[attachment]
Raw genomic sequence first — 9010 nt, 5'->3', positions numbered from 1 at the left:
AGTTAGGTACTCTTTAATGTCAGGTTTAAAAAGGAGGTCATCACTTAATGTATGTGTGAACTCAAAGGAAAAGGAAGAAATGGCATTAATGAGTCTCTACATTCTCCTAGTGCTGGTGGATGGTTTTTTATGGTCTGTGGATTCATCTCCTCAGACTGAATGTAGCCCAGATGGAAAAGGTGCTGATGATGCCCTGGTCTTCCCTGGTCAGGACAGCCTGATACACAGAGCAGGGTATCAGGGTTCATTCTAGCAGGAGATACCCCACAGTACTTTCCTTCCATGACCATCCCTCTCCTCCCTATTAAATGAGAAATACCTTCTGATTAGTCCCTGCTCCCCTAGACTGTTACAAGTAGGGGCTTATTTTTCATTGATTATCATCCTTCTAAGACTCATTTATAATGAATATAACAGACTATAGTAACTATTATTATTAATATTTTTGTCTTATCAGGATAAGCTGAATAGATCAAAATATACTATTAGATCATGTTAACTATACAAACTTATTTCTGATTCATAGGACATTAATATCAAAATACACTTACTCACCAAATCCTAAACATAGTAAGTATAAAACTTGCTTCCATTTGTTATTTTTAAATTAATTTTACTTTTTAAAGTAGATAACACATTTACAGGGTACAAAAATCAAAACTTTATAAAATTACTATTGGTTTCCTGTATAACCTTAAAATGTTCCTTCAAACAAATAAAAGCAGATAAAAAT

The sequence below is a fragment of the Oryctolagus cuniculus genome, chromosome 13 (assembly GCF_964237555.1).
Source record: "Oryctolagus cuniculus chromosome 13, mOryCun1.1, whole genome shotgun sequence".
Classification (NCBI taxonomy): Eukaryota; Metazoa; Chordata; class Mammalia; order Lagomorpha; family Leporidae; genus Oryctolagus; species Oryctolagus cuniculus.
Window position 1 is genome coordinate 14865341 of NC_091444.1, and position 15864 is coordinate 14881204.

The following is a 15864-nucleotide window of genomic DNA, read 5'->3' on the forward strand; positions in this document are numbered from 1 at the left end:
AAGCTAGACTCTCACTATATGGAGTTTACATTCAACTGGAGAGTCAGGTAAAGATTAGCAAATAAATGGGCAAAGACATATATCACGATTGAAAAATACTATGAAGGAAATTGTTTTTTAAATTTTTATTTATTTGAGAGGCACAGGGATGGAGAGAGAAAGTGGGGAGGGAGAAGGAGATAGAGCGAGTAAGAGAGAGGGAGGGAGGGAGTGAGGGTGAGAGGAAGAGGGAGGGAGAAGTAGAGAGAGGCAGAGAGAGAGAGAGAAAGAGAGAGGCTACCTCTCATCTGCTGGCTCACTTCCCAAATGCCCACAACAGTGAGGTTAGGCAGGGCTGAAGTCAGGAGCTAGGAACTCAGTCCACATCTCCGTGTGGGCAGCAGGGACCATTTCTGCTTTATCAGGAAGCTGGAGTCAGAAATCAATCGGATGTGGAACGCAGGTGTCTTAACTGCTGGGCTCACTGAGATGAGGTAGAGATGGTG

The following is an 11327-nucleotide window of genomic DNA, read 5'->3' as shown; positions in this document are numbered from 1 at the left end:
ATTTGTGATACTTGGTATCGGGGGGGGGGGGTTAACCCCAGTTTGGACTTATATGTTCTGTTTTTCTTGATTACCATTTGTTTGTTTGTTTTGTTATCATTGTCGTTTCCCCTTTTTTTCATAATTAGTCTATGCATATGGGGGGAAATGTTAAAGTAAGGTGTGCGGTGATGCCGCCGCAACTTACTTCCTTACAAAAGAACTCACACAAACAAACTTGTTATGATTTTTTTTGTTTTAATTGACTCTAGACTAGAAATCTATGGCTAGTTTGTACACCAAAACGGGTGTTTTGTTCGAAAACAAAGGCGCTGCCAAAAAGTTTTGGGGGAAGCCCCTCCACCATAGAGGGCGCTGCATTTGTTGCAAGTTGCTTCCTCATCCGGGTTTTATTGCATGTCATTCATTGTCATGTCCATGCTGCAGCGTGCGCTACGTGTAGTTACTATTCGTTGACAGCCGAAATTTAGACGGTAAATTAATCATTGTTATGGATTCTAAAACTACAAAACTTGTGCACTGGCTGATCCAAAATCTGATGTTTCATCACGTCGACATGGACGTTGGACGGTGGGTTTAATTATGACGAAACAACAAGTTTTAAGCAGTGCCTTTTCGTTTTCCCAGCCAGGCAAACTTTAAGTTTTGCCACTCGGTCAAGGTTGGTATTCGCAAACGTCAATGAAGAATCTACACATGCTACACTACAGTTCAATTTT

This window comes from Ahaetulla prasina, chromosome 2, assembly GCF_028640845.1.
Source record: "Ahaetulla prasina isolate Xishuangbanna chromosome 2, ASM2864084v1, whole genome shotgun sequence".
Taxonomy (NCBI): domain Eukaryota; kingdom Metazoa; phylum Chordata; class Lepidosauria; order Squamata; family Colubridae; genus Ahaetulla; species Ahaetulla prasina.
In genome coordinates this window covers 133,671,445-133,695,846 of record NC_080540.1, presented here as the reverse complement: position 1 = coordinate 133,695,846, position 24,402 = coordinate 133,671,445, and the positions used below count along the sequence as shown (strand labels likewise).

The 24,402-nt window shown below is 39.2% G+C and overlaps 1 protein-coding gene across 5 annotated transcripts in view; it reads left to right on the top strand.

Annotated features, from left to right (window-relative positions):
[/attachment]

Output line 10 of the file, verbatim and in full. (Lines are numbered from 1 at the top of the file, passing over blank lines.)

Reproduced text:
ATTTGTGATACTTGGTATCGGGGGGGGGGGGTTAACCCCAGTTTGGACTTATATGTTCTGTTTTTCTTGATTACCATTTGTTTGTTTGTTTTGTTATCATTGTCGTTTCCCCTTTTTTTCATAATTAGTCTATGCATATGGGGGGAAATGTTAAAGTAAGGTGTGCGGTGATGCCGCCGCAACTTACTTCCTTACAAAAGAACTCACACAAACAAACTTGTTATGATTTTTTTTGTTTTAATTGACTCTAGACTAGAAATCTATGGCTAGTTTGTACACCAAAACGGGTGTTTTGTTCGAAAACAAAGGCGCTGCCAAAAAGTTTTGGGGGAAGCCCCTCCACCATAGAGGGCGCTGCATTTGTTGCAAGTTGCTTCCTCATCCGGGTTTTATTGCATGTCATTCATTGTCATGTCCATGCTGCAGCGTGCGCTACGTGTAGTTACTATTCGTTGACAGCCGAAATTTAGACGGTAAATTAATCATTGTTATGGATTCTAAAACTACAAAACTTGTGCACTGGCTGATCCAAAATCTGATGTTTCATCACGTCGACATGGACGTTGGACGGTGGGTTTAATTATGACGAAACAACAAGTTTTAAGCAGTGCCTTTTCGTTTTCCCAGCCAGGCAAACTTTAAGTTTTGCCACTCGGTCAAGGTTGGTATTCGCAAACGTCAATGAAGAATCTACACATGCTACACTACAGTTCAATTTT